Learn About Morton Neuroma

What is the definition of Morton Neuroma?

Morton neuroma is an injury to the nerve between the toes that causes thickening and pain. It commonly affects the nerve that travels between the 3rd and 4th toes.

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What are the alternative names for Morton Neuroma?

Morton neuralgia; Morton toe syndrome; Morton entrapment; Metatarsal neuralgia; Plantar neuralgia; Intermetatarsal neuralgia; Interdigital neuroma; Interdigital plantar neuroma; Forefoot neuroma

What are the causes of Morton Neuroma?

The exact cause is unknown. Doctors believe the following may play a role in the development of this condition:

  • Wearing tight shoes and high heels
  • Abnormal positioning of toes
  • Flat feet
  • Forefoot problems, including bunions and hammer toes
  • High foot arches

Morton neuroma is more common in women than in men.

What are the symptoms of Morton Neuroma?

Symptoms may include:

  • Tingling in the space between the 3rd and 4th toes
  • Toe cramping
  • Sharp, shooting, or burning pain in the ball of the foot and sometimes toes
  • Pain that increases when wearing tight shoes, high heels, or pressing on the area
  • Pain that gets worse over time

In rare cases, nerve pain occurs in the space between the 2nd and 3rd toes. This is not a common form of Morton neuroma, but symptoms and treatment are similar.

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What are the current treatments for Morton Neuroma?

Nonsurgical treatment is tried first. Your provider may recommend any of the following:

  • Padding and taping the toe area
  • Shoe inserts (orthotics)
  • Changes to footwear, such as wearing shoes with wider toe boxes or flat heels
  • Anti-inflammatory medicines taken by mouth or injected into the toe area
  • Nerve blocking medicines injected into the toe area
  • Other painkillers
  • Physical therapy

Anti-inflammatories and painkillers are not recommended for long-term treatment.

In some cases, surgery is needed to remove the thickened tissue and inflamed nerve. This helps relieve pain and improve foot function. Numbness after surgery is permanent.

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What is the outlook (prognosis) for Morton Neuroma?

Nonsurgical treatment does not always improve symptoms. Surgery to remove the thickened tissue is successful in most cases.

What are the possible complications of Morton Neuroma?

Complications may include:

  • Difficulty walking
  • Trouble with activities that put pressure on the foot, such as pressing the gas pedal while driving
  • Difficulty wearing certain types of shoes, such as high-heels
When should I contact a medical professional for Morton Neuroma?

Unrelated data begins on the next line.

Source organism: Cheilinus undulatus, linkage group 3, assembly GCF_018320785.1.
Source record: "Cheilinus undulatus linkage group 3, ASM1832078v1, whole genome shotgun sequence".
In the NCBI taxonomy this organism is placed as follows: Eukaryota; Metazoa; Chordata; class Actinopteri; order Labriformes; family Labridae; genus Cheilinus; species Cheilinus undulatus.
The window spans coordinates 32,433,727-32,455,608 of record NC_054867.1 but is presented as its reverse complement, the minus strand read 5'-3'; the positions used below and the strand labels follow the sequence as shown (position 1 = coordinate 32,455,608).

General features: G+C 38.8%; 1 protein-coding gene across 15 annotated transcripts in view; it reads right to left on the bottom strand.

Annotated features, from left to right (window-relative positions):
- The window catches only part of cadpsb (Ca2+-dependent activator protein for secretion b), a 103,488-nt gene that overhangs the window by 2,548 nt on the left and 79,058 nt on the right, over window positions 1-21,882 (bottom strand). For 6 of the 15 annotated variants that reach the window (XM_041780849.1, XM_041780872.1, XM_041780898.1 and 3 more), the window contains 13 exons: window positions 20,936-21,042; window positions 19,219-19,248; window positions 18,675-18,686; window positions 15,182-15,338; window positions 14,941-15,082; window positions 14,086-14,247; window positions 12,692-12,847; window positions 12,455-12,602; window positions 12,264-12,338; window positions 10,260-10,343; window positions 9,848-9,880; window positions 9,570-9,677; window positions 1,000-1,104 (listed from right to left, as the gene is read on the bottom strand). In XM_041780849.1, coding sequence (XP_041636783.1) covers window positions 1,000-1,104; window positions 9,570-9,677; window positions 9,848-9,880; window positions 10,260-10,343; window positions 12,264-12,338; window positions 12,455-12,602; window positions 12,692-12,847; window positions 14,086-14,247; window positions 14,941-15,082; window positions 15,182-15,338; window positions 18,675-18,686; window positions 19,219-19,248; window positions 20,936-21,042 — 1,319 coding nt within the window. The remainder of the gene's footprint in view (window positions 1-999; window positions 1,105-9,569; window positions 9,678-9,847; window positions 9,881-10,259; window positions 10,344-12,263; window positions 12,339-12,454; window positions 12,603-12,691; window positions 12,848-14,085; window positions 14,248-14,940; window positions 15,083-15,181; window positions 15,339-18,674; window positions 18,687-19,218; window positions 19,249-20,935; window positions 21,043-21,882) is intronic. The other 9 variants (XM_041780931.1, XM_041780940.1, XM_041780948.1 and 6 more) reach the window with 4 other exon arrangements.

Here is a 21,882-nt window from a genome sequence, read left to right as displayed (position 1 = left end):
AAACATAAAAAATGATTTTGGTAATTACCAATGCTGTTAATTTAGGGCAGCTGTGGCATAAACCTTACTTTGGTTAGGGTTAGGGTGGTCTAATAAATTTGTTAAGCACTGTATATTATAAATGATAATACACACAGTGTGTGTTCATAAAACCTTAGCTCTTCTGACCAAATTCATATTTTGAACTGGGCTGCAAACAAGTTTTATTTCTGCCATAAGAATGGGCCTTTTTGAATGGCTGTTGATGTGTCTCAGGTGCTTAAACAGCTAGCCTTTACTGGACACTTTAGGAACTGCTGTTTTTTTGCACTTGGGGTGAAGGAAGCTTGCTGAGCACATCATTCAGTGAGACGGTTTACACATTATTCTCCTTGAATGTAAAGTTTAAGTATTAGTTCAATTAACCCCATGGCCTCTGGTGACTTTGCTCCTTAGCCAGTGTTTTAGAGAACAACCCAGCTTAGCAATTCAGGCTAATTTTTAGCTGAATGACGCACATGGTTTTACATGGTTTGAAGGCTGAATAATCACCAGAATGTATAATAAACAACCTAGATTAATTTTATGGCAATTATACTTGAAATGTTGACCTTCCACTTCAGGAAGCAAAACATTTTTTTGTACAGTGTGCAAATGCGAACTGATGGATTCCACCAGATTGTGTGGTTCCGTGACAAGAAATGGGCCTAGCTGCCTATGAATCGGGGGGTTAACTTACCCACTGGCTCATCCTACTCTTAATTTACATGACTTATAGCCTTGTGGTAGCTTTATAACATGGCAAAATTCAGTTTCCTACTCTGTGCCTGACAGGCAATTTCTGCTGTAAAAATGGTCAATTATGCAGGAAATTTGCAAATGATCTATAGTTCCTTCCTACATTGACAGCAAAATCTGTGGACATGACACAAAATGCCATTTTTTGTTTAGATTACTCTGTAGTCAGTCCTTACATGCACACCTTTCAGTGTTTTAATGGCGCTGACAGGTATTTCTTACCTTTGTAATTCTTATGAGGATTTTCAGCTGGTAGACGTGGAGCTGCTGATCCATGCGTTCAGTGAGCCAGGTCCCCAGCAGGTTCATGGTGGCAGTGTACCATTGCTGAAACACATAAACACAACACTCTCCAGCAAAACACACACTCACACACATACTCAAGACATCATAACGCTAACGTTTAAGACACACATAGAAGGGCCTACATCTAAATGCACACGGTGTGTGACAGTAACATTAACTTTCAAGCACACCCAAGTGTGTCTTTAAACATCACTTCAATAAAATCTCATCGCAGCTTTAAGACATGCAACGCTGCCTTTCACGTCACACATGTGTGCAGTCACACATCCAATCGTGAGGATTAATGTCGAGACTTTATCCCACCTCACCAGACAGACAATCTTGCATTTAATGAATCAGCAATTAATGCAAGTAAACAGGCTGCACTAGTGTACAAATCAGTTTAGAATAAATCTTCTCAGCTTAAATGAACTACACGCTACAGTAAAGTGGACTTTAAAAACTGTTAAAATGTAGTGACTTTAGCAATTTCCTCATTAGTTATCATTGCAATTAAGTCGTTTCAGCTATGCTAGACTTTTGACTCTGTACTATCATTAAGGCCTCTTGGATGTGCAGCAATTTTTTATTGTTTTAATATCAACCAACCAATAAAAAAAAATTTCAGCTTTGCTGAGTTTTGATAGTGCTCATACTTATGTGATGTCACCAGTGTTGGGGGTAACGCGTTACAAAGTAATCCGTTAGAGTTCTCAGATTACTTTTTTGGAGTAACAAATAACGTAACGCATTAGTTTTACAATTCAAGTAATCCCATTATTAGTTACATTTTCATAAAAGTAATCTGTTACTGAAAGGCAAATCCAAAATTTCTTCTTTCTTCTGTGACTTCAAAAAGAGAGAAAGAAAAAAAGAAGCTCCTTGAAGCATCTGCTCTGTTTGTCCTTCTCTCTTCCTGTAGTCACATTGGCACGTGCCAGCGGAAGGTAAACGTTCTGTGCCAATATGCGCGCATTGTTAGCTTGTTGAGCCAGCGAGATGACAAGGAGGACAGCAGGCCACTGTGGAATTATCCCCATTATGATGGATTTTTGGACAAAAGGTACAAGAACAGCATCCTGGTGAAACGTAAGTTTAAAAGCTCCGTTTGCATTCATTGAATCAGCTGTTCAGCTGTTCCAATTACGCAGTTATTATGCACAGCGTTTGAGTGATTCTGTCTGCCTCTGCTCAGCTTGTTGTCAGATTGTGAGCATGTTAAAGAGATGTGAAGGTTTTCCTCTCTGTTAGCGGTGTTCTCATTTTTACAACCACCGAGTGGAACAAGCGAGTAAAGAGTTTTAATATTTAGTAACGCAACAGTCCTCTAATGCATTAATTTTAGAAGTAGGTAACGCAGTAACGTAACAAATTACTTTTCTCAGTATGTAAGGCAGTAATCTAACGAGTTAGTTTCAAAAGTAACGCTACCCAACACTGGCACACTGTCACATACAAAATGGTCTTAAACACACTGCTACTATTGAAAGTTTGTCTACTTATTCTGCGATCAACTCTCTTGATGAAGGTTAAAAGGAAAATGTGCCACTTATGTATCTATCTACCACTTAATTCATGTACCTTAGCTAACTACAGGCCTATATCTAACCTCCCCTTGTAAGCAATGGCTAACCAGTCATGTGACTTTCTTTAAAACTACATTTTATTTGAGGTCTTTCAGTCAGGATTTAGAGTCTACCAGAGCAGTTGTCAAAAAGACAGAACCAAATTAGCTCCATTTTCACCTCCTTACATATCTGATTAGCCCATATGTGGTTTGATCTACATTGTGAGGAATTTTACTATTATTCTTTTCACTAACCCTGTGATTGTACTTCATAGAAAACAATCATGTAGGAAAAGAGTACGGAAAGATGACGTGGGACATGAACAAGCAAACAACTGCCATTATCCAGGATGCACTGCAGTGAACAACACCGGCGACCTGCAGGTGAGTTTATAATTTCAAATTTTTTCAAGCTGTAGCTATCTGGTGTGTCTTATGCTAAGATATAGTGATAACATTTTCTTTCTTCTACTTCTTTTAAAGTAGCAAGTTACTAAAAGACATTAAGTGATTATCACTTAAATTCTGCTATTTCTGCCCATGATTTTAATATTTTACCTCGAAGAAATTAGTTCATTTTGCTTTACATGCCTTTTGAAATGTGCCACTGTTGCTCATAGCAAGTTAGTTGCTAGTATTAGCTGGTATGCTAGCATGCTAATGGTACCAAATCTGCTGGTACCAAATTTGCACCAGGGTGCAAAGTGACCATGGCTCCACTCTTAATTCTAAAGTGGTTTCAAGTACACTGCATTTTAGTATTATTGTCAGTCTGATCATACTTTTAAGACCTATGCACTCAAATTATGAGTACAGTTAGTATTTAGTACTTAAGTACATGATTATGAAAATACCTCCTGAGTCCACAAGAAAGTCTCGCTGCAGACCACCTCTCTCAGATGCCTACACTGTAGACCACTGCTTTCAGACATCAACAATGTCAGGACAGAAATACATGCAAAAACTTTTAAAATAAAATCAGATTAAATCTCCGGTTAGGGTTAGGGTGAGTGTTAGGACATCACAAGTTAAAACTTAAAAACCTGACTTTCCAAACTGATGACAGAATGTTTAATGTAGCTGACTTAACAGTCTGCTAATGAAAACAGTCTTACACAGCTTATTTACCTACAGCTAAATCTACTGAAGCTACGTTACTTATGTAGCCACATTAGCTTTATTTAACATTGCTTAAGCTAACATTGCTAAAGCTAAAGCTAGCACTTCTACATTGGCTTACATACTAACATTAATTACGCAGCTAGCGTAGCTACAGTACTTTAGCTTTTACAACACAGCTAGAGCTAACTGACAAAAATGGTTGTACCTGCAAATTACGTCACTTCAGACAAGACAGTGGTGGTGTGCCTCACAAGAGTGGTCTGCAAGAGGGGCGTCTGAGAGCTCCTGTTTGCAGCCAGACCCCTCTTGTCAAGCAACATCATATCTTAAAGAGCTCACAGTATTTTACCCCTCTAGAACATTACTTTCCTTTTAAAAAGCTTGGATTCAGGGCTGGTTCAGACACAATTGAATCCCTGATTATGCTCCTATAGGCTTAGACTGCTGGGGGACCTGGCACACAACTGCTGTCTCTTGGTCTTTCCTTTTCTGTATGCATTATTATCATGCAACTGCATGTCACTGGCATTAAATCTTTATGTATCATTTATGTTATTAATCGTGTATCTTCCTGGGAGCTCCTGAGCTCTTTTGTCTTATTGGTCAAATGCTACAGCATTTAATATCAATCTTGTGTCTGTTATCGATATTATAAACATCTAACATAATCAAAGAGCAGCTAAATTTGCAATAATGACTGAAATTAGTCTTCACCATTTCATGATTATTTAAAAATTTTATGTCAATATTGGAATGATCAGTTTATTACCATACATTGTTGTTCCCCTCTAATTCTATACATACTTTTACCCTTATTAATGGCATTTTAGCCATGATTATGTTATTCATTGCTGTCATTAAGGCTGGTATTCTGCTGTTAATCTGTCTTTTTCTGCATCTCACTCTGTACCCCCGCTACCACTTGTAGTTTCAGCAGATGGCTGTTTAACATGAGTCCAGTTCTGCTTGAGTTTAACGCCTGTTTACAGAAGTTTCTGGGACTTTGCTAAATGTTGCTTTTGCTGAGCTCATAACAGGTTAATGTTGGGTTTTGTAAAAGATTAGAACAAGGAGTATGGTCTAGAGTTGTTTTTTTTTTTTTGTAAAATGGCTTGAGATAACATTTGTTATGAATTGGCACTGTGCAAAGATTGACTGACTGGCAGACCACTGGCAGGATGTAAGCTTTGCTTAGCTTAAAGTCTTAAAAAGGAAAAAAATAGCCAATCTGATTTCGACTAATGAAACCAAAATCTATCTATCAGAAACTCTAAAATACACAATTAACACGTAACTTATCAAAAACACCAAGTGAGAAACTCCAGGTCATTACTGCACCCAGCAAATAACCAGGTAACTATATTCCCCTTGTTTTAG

Call your provider if you have constant pain or tingling in your foot or toe area.

How do I prevent Morton Neuroma?

Avoid ill-fitting shoes. Wear shoes with a wide toe box or lower heels.

What are the latest Morton Neuroma Clinical Trials?
A Proof-of-Concept Study to Define the Safety, Efficacy and Feasibility of Cryoanalgesia (Iovera°®) for the Treatment of Pain in Subjects With Morton's Neuroma

Summary: This is a Proof-of-Concept Trial to define the safety, efficacy and feasibility of a cryoanalgesic device (iovera°®) for the treatment of pain in subjects diagnosed with Morton's Neuroma, who have failed conservative therapies.

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Radiofrequency Before to Surgical Removal of a Recalcitrant Morton´s Neuroma

Summary: The purpose of this study is to perform a radiofrequency procedure prior to the removal of morton's neuroma. This procedure would be performed to check in which percentage of the nerve ablation has been performed, and whether the current protocol is performed correctly or parts of the nerve remain intact.

What are the Latest Advances for Morton Neuroma?
Common Complaints of the Hands and Feet.
Radiofrequency Ablation for the Treatment of Painful Neuroma.
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Effectiveness of customized insoles in patients with Morton's neuroma: a randomized, controlled, double-blind clinical trial.
Who are the sources who wrote this article ?

Published Date: June 13, 2021
Published By: C. Benjamin Ma, MD, Professor, Chief, Sports Medicine and Shoulder Service, UCSF Department of Orthopaedic Surgery, San Francisco, CA. Also reviewed by David Zieve, MD, MHA, Medical Director, Brenda Conaway, Editorial Director, and the A.D.A.M. Editorial team.

What are the references for this article ?

McGee DL. Podiatric procedures. In: Roberts JR, Custalow CB, Thomsen TW, eds. Roberts & Hedges' Clinical Procedures in Emergency Medicine and Acute Care. 7th ed. Philadelphia, PA: Elsevier; 2019:chap 51.

Shi GG. Morton's neuroma. In: Frontera WR, Silver JK, Rizzo TD Jr, eds. Essentials of Physical Medicine and Rehabilitation: Musculoskeletal Disorders, Pain, and Rehabilitation. 4th ed. Philadelphia, PA: Elsevier; 2019:chap 91.